Our view: Recycling blues: A matter of curbing our addiction to plastic

Our view: Recycling blues: A matter of curbing our addiction to plastic

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Recycle collection

A city worker picks up recyclables along his southside route on Friday.

Recycling in Kenosha has become, as recent Voice of the People writer Frederick Butzen put it so eloquently, “a feel-good charade.”

For decades Kenoshans have dutifully separated their cardboard, plastic and glass from their other garbage and placed them in blue bags, convinced they were doing their part to help the environment.

Not so anymore. The world of recycling has changed and, like many municipalities, Kenosha has been snagged in a seemingly no-win situation, continuing an antiquated system that is no longer economically feasible.

The blue bags we’ve used for years are now verboten. And we’ve learned that much of what we are recycling is going to landfills anyway.

And now Kenosha is looking at an expensive overhaul of its recycling system to the tune of $7 million.

Could Kenosha have done something to prevent this?

Maybe, but not likely. The story is the same throughout the country: As the bottom fell out of the recycling market when China, India and Indonesia stopped buying our recyclables, the only place to go was the landfills.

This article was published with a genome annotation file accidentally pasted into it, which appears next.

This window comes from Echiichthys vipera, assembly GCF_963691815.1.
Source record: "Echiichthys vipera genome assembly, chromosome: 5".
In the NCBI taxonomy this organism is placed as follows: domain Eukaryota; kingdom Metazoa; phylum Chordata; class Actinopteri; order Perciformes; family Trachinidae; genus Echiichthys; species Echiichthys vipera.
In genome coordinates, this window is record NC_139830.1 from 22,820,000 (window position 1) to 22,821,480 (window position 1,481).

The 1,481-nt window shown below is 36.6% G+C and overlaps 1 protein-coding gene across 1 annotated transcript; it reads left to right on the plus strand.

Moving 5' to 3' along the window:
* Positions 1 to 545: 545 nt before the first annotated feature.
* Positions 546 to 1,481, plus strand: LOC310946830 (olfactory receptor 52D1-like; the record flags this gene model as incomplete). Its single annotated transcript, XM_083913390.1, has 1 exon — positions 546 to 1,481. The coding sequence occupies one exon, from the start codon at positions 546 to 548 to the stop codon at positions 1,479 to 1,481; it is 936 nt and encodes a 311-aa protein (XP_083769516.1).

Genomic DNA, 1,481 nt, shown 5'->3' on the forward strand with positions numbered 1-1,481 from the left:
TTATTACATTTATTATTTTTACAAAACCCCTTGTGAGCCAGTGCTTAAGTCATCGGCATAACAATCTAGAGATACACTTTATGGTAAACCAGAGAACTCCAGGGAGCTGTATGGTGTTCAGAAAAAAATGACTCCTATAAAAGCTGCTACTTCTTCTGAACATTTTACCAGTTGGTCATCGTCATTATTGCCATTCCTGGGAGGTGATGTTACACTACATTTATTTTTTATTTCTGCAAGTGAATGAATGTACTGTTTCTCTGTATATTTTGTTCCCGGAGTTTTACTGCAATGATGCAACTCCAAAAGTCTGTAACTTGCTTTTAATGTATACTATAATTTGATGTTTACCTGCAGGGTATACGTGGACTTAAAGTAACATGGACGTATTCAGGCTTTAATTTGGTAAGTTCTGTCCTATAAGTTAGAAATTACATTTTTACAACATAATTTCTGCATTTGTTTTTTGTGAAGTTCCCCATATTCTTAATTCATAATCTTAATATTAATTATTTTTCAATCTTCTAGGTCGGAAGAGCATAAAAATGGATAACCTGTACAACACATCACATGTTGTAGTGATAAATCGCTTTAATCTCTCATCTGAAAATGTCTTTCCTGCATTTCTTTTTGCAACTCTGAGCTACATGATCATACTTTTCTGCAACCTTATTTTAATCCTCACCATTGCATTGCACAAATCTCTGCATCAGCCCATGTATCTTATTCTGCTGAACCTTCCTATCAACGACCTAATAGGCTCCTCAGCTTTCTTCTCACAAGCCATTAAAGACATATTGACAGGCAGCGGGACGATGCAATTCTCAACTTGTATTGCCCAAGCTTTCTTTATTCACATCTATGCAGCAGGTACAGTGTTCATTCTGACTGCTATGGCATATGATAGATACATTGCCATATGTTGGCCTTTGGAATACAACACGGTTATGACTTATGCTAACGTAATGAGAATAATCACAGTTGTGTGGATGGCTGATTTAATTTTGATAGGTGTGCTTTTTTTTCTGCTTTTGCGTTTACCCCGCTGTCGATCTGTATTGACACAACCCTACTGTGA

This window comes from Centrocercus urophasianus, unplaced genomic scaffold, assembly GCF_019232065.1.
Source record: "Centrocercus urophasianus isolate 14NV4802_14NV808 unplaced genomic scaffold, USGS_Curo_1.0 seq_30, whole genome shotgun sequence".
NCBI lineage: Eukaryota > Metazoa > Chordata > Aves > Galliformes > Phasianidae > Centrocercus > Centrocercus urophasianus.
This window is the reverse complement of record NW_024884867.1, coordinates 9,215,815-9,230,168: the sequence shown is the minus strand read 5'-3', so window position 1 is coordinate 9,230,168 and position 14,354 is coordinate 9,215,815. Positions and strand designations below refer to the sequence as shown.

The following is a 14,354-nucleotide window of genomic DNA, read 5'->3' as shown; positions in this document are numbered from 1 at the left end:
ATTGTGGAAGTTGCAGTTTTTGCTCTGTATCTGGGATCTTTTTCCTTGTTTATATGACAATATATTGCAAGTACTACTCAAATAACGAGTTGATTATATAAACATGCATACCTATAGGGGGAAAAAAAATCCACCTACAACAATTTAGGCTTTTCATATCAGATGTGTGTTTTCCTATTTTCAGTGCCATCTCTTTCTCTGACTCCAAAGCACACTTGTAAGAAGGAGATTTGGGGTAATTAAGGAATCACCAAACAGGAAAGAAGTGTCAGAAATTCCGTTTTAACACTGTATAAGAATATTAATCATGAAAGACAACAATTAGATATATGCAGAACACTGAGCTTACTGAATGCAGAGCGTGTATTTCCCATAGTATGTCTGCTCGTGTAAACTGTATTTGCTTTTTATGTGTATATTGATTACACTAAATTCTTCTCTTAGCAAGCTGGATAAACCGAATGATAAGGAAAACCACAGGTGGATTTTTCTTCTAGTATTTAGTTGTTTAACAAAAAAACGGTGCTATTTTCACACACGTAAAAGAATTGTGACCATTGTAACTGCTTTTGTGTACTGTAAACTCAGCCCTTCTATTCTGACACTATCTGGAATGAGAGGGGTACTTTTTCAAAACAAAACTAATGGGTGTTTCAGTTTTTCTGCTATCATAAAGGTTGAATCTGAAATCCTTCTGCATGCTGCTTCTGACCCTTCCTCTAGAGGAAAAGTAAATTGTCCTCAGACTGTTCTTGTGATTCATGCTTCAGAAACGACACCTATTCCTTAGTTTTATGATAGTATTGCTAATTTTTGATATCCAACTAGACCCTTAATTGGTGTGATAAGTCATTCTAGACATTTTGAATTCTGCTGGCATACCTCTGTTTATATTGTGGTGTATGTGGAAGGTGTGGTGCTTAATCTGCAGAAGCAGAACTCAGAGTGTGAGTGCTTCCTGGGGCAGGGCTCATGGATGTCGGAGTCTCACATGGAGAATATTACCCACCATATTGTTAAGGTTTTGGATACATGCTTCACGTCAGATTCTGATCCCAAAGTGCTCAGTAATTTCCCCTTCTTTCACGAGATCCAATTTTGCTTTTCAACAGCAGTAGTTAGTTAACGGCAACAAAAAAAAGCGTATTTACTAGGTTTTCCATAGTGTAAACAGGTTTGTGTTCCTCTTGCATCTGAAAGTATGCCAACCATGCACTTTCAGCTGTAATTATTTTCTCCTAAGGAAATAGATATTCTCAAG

Kenosha will do what needs to be done, converting to an automated bin system like so many other municipalities have done.

But the real solution to our recycling problem is that recycling, as we know it, is no longer feasible.

Some cities and countries have turned to incinerators that convert the waste into energy. But even with the latest technology, many wonder if there is such a thing as a clean incinerator.

So if you can’t burn or bury recyclables, and no one is able to actually recycle them, what are we to do?

The solution is actually simple: Stop making so much stuff out of plastic.

Think of all the plastic bags you use, and all the annoying plastic packaging in which everything is encased these days.

“They’re an absolute abomination,” said Keir Powell, city superintendent of waste and recycling, said of plastic bags. “The amount of energy it takes to create this plastic bag from a petroleum-based product that we just fill at the grocery store, empty at home and throw away is ridiculous. We shouldn’t be doing that.”

He’s right. There are more environmentally friendly options out there.

But until something is done to curb our addiction to plastic everything, we will continue to fool ourselves every time we toss a piece of plastic into a recyclables bin. Because it isn’t being recycled. It’s just a “feel-good charade.”

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